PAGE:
In the rollicking picture book retelling of an old folktale, a poor teacher and his wife intend to save up enough coins to buy ingredients to make sweet blintzes for Shavuot and end up causing three new Commandments to be added to the ten received by Moses….something which could happen only in Chelm, the legendary town of wise fools. It begins when Yankl and Gitele each agree to drop a coin a day into a trunk with wheels. Yankl is sure Gitele will do it, and she thinks he will. Neither one does. And so, when the time comes to open the trunk, only their original two kopecks are there. As they argue, both end up falling into the trunk, which speeds off downhill from their home, terrifying the inhabitants of Chelm. When no demons, just Yankl and Gitele pop out of the trunk, the rabbi ponders and concludes with perfect Chelm logic that from then on no teacher may live on a hill, no teacher may make blintzes, and no teacher may own a trunk with wheels, so this can never happen again.
Batori’s elongated faces and tilted surroundings capture the zaniness of the action in full color. Goldman seamlessly interweaves definitions for blintzes, dybuks (demons), melamed (teacher), and Shavuot itself without missing a humorous story beat. The only question is how the family does end up with the blintzes pictured on their plates at the end. This story of not doing your part, sure someone else in the community will, has been written up in collections with bringing water instead of wine for a celebration. It has also been set with coins at Purim time. The only other picture book telling still in print, is Barbara Goldin’s Mountains of Blintzes, where a family in the 1920s Catskills also saves up for a Shavuot treat. There is definitely room for both. Goldin warmly emphasizes the importance of having everyone pitch in; Goldman’s telling here is witty, as she relishes sharing the comedy of Chelm conclusions with a slightly older audience.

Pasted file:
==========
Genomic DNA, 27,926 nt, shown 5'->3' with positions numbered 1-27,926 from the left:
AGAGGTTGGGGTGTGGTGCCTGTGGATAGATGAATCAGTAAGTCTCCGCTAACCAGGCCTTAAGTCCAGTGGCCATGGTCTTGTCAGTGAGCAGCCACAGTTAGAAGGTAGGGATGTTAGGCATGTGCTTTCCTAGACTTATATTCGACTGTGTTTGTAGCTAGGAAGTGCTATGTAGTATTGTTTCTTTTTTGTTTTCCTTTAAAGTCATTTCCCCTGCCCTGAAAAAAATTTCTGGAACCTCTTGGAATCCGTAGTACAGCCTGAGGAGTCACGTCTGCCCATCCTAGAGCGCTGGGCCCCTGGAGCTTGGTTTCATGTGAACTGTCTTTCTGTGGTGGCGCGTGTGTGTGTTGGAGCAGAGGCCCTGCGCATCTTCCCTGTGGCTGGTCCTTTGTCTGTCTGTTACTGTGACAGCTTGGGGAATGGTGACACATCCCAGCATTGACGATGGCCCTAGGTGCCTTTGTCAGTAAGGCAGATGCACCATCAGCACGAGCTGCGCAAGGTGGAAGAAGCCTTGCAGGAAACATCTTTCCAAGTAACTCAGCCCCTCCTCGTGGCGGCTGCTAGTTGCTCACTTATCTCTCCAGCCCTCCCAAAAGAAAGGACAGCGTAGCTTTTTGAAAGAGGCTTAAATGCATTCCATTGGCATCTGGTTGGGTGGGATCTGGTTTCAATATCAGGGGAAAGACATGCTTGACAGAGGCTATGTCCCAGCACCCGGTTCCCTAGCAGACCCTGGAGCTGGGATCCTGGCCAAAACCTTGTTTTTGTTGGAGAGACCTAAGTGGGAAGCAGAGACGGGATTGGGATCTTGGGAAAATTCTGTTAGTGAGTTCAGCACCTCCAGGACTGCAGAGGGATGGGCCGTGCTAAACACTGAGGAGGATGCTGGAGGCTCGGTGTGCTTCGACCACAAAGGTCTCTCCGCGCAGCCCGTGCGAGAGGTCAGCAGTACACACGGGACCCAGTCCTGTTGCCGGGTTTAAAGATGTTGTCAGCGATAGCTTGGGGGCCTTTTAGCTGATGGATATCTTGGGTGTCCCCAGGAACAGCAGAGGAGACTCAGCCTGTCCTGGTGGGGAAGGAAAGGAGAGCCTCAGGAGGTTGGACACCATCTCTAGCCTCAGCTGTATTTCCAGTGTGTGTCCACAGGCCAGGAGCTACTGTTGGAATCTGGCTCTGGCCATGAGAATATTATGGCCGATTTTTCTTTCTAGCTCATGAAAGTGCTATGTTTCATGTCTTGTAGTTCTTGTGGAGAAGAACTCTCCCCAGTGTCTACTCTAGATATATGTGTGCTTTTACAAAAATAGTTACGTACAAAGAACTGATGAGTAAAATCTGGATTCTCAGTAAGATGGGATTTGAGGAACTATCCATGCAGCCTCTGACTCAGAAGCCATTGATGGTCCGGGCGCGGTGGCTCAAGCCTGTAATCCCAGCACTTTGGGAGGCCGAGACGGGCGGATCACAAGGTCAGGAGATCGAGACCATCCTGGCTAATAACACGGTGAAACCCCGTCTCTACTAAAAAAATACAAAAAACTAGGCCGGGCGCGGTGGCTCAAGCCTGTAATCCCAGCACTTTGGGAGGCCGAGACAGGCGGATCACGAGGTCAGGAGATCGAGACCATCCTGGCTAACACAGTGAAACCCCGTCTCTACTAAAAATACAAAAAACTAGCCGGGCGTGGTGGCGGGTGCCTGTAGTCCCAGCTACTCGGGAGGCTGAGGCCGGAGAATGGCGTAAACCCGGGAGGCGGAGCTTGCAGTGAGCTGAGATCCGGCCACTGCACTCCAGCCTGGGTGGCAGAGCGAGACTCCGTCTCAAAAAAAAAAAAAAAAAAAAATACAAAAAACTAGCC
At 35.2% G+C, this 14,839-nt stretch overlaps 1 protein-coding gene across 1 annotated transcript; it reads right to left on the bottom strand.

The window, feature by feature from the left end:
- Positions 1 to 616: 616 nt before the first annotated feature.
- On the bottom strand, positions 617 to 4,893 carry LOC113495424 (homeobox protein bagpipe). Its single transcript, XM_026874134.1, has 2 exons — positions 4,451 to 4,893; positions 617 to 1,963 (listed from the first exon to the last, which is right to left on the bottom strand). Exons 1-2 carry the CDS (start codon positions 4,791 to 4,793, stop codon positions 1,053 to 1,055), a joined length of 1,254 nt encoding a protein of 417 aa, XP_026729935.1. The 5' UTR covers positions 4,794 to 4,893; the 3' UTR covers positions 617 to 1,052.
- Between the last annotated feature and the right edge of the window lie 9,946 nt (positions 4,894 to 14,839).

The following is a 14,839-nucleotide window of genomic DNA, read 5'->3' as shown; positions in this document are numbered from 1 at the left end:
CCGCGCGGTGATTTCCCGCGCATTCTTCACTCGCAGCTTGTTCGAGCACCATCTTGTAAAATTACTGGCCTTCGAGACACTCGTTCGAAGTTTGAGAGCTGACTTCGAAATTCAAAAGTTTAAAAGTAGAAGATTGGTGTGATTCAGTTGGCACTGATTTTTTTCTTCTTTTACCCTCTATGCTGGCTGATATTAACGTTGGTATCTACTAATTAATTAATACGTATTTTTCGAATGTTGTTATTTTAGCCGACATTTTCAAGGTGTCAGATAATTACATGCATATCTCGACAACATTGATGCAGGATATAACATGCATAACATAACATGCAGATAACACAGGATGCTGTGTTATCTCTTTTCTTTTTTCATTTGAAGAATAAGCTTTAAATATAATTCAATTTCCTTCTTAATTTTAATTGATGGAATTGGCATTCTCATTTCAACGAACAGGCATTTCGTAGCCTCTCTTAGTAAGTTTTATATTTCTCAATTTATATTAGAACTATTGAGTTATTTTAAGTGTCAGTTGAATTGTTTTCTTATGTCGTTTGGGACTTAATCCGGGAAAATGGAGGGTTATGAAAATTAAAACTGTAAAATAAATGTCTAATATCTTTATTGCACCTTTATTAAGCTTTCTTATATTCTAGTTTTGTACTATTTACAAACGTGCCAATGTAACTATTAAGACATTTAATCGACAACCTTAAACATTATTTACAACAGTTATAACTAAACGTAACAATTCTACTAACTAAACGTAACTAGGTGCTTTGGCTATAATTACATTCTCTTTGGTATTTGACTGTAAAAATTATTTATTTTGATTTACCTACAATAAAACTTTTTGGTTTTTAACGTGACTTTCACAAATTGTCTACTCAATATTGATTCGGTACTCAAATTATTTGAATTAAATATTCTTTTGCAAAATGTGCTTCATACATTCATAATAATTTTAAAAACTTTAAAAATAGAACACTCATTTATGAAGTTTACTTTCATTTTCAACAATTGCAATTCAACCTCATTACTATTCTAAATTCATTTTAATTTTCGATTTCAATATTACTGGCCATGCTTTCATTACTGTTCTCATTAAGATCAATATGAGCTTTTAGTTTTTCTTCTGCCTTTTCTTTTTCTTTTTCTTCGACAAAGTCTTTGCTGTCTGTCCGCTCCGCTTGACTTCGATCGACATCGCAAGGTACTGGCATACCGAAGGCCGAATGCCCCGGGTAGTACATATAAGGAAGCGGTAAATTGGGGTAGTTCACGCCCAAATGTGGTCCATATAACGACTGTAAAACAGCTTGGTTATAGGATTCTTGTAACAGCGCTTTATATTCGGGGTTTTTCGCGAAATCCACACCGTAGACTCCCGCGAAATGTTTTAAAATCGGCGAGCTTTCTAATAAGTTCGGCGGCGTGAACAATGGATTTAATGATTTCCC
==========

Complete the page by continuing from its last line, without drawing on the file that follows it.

Recommended for ages 5 – 9.
Sharon Elswit, author of The Jewish Story Finder, now resides in San Francisco, where she has been helping students visiting 826 Valencia locations around the city to write stories and poems and getting adults up and retelling Jewish folktales to share with their own spin.